"We'll Get There Fast, And Then We'll Take It Slow..."

Location of Origin: PO Box N4936, Clifton Pier, Nassau, Bahamas
Date Established: 1988 As The Producer of Kalik
Category: Subsidiary Contract Brewery (of Heineken International), licensed brewer of various global brands for distribution throughout Bahamas.

Though the Carribean is known more for their Rum, cocktails, and tropical beverages served out of coconuts by people wearing coconuts as suggestive brassieres, that doesn't mean they've completely cast the whole malted, fermented beverage out to sea. Though relegated to the bottom of the Carribean alcohol chain, beer is produced mainly by contracted breweries licensed out by global brands including Guinness, Heineken Pilsner, and of course Bud Light. Among these macrobrewery staples, a few local examples do exist, including Commonwealth Brewery's Kalik product line. Originally formulated by Heineken International (who also started the Commonwealth Brewery), Kalik comes in four varieties: Regular (a 5.00% pale lager), Kalik Lime (4.00%, similar to Bud Light Lime, Kalik Light (4.00%), and Kalik Gold (at 7.00%, an extra strength golden lager). The product line's name originated from the sound made by the cowbells of the annual Bahamian Junkanoo Festival, a large parade based festival which occurs across the archipelago nation on every Boxing Day. The festival celebrates the end of the enslavement of Africans during the 16th and 17th centuries, who were able to see their families on one day after Christmas (Boxing Day). To cater towards tourists, this beer is marketed as a true Bahamian brew, despite its creators being Dutch. Our recommendation: just stick with the Ron Ricardo...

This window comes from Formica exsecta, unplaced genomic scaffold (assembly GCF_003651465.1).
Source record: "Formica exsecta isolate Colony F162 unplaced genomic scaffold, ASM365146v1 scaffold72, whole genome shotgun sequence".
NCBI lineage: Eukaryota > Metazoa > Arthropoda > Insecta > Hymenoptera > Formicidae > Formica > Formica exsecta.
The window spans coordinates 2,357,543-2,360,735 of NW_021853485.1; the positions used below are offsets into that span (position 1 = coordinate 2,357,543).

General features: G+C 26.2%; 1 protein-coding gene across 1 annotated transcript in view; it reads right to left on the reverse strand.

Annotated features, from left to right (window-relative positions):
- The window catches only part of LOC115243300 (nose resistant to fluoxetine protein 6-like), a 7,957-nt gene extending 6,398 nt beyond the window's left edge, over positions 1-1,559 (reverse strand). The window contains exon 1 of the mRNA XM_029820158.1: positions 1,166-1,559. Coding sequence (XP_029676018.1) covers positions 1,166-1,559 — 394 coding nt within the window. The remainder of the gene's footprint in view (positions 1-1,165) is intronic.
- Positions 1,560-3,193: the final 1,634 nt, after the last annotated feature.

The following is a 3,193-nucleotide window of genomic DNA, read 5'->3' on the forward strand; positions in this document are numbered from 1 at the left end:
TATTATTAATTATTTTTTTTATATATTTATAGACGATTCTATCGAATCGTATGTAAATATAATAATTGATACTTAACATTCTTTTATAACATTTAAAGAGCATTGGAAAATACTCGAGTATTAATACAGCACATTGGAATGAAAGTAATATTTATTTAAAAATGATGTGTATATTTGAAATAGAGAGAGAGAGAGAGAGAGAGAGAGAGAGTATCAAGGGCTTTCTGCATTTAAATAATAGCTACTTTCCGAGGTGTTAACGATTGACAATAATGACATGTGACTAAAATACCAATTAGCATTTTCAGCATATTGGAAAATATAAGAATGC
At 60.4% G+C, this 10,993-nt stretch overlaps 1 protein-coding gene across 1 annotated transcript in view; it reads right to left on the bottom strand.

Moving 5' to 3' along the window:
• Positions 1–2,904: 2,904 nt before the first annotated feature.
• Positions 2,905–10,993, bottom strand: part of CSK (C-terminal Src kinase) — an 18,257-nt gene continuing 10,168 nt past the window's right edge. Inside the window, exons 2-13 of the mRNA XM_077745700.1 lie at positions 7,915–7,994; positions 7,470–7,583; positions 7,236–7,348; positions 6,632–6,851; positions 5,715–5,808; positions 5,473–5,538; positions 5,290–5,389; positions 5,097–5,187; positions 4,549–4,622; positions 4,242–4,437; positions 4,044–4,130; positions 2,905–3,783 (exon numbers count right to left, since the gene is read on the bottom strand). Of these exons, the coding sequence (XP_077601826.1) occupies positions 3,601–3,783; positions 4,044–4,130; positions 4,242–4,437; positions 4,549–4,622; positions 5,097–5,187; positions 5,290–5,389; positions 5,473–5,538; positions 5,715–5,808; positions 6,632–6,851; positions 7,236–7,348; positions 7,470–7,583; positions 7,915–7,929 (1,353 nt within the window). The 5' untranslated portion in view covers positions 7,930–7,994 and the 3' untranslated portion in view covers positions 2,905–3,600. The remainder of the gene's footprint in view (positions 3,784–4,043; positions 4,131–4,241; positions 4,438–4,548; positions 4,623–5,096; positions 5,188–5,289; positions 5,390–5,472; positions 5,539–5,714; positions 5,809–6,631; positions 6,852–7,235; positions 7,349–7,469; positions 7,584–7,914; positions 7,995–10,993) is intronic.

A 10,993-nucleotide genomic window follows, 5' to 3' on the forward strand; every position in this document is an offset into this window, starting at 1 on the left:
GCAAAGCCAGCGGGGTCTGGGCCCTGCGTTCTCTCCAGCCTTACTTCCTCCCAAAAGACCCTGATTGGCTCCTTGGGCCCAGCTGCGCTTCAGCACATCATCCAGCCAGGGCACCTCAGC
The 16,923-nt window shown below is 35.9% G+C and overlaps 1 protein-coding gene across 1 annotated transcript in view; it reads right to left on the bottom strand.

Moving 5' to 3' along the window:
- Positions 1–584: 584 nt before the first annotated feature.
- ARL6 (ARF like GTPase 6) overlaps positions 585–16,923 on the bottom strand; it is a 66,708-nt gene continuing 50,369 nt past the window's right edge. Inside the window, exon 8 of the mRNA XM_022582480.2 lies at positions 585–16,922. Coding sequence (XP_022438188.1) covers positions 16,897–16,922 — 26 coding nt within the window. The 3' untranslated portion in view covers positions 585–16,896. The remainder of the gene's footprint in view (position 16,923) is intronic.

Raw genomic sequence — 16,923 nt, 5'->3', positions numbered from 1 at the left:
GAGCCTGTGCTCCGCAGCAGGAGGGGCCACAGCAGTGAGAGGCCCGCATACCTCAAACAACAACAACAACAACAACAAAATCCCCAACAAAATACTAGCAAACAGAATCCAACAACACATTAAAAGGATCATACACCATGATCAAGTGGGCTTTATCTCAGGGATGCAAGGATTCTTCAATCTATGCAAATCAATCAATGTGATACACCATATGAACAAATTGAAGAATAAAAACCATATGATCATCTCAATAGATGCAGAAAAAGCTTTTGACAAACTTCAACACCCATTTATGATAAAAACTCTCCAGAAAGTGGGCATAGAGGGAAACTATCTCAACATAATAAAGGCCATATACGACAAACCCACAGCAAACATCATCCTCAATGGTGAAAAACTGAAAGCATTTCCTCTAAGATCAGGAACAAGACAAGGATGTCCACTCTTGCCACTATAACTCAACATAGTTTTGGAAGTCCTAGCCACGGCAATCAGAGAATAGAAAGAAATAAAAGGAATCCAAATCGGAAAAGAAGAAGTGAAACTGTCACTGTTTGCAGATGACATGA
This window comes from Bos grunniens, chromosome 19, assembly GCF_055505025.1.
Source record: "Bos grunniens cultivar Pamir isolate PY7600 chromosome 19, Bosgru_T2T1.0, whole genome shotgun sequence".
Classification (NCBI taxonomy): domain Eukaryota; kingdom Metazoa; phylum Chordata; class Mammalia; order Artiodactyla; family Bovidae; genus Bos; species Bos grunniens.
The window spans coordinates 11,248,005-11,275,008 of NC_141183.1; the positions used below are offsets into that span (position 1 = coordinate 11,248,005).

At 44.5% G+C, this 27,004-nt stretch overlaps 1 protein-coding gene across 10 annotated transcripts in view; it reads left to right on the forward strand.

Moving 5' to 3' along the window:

Reviewed Beer from Commonwealth Brewery (Nassau)

None Yet.

All rated Beer from Commonwealth Brewery (Nassau)

3-18-08 - Kalik - 2.42, Lager, 5.00%
Kalik is a light, grainy and slightly malty flavored pale lager which leaves very little to the imagination. This beer pours fairly choppy with a good amount of carbonation action, a tall, longer lasting foam head, and a pale, golden color which shines in the light. No lacing occurs on the glass. As you would imagine, this is a light bodied, low viscosity beer with a high level of carbonation, a short lived, dry finish with a bit of grainy aftertaste. Overall, there is a grassy and slightly hoppy aroma with some very subtle pale malt detectable. Definitely a summer beer, with refreshing, crisp, and light character, and if you're kicking it back on Paradise Island, of course grab a pint of this native brew. Otherwise, we'd rather not recommend it for the discernable lager fan.